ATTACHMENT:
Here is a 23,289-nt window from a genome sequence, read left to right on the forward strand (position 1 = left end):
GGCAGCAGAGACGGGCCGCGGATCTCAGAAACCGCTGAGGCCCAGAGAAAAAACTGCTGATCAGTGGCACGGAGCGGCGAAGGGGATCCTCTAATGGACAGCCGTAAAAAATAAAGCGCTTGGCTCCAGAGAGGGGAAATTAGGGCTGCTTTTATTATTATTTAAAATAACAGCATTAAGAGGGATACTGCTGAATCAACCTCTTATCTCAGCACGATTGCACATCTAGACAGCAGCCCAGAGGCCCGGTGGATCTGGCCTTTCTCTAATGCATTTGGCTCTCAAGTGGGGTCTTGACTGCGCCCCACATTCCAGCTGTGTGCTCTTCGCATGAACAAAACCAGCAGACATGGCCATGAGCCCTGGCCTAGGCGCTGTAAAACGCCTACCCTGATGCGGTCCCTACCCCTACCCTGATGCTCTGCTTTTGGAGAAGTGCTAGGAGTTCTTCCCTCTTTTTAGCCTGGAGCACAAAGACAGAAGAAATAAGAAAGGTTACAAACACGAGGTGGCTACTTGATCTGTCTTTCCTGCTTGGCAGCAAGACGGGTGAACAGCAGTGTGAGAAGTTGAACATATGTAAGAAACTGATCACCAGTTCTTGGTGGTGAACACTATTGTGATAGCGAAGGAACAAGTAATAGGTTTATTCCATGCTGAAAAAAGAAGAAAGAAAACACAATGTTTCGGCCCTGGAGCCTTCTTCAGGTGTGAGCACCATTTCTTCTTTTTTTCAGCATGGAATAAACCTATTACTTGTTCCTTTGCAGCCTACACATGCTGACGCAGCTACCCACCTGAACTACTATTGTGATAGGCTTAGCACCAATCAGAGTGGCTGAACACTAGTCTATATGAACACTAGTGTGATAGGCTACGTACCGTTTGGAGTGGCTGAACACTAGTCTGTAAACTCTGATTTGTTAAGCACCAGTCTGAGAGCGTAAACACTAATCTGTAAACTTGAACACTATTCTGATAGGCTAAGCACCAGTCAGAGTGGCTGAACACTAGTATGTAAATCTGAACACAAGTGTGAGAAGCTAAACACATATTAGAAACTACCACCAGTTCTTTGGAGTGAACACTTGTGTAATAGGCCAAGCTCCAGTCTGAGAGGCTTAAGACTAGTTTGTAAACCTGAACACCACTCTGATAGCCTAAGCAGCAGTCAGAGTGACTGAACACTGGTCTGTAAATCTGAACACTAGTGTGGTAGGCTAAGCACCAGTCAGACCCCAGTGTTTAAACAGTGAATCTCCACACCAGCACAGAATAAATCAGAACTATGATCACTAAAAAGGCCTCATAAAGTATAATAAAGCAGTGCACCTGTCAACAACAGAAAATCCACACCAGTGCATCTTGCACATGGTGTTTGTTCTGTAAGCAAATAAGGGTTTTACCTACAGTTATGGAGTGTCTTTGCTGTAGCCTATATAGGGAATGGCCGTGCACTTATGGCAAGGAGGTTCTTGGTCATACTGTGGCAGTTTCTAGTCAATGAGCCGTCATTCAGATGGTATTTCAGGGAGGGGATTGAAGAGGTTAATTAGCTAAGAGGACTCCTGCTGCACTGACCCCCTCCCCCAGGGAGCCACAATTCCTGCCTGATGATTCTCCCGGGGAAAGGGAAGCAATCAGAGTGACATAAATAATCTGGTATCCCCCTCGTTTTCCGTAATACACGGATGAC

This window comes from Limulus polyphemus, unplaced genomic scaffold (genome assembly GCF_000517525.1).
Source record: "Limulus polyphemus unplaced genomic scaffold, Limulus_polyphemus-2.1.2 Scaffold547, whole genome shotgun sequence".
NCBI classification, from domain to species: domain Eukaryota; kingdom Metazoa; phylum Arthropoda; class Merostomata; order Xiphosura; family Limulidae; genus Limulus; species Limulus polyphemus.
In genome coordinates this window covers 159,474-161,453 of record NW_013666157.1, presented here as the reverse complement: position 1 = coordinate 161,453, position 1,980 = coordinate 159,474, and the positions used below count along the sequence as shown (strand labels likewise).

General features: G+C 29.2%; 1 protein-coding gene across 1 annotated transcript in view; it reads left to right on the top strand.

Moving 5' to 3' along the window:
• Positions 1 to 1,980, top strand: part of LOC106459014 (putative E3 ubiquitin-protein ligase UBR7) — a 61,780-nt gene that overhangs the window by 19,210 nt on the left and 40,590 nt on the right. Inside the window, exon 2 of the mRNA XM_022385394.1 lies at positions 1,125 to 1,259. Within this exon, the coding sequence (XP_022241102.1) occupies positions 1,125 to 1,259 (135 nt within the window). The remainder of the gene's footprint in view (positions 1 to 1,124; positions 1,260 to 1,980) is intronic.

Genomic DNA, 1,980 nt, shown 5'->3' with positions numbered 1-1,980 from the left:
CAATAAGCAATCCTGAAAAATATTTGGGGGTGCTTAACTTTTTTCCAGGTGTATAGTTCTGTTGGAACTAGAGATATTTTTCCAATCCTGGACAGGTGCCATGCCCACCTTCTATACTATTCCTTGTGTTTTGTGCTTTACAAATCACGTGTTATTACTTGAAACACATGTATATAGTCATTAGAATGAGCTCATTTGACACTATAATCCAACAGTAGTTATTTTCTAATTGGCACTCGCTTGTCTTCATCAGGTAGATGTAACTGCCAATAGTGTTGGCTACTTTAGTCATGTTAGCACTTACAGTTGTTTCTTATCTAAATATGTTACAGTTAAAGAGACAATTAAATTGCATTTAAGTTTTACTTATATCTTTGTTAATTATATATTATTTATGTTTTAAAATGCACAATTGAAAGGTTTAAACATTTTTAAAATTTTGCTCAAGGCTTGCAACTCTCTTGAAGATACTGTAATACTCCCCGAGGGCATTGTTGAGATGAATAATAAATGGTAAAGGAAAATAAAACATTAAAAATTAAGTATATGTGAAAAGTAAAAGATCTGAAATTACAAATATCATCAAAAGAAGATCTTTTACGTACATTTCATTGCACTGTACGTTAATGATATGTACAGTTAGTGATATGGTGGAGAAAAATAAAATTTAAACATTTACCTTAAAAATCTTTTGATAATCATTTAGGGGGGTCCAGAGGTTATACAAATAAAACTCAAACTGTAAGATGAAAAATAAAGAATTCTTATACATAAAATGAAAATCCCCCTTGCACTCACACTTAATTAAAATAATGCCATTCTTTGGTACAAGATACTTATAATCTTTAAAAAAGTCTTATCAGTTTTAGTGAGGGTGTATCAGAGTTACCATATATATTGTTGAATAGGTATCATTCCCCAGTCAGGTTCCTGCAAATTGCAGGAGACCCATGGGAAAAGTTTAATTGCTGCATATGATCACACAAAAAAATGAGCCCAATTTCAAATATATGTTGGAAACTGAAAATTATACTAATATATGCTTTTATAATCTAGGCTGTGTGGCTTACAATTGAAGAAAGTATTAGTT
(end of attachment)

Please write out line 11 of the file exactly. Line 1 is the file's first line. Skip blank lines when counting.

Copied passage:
CAATAAGCAATCCTGAAAAATATTTGGGGGTGCTTAACTTTTTTCCAGGTGTATAGTTCTGTTGGAACTAGAGATATTTTTCCAATCCTGGACAGGTGCCATGCCCACCTTCTATACTATTCCTTGTGTTTTGTGCTTTACAAATCACGTGTTATTACTTGAAACACATGTATATAGTCATTAGAATGAGCTCATTTGACACTATAATCCAACAGTAGTTATTTTCTAATTGGCACTCGCTTGTCTTCATCAGGTAGATGTAACTGCCAATAGTGTTGGCTACTTTAGTCATGTTAGCACTTACAGTTGTTTCTTATCTAAATATGTTACAGTTAAAGAGACAATTAAATTGCATTTAAGTTTTACTTATATCTTTGTTAATTATATATTATTTATGTTTTAAAATGCACAATTGAAAGGTTTAAACATTTTTAAAATTTTGCTCAAGGCTTGCAACTCTCTTGAAGATACTGTAATACTCCCCGAGGGCATTGTTGAGATGAATAATAAATGGTAAAGGAAAATAAAACATTAAAAATTAAGTATATGTGAAAAGTAAAAGATCTGAAATTACAAATATCATCAAAAGAAGATCTTTTACGTACATTTCATTGCACTGTACGTTAATGATATGTACAGTTAGTGATATGGTGGAGAAAAATAAAATTTAAACATTTACCTTAAAAATCTTTTGATAATCATTTAGGGGGGTCCAGAGGTTATACAAATAAAACTCAAACTGTAAGATGAAAAATAAAGAATTCTTATACATAAAATGAAAATCCCCCTTGCACTCACACTTAATTAAAATAATGCCATTCTTTGGTACAAGATACTTATAATCTTTAAAAAAGTCTTATCAGTTTTAGTGAGGGTGTATCAGAGTTACCATATATATTGTTGAATAGGTATCATTCCCCAGTCAGGTTCCTGCAAATTGCAGGAGACCCATGGGAAAAGTTTAATTGCTGCATATGATCACACAAAAAAATGAGCCCAATTTCAAATATATGTTGGAAACTGAAAATTATACTAATATATGCTTTTATAATCTAGGCTGTGTGGCTTACAATTGAAGAAAGTATTAGTT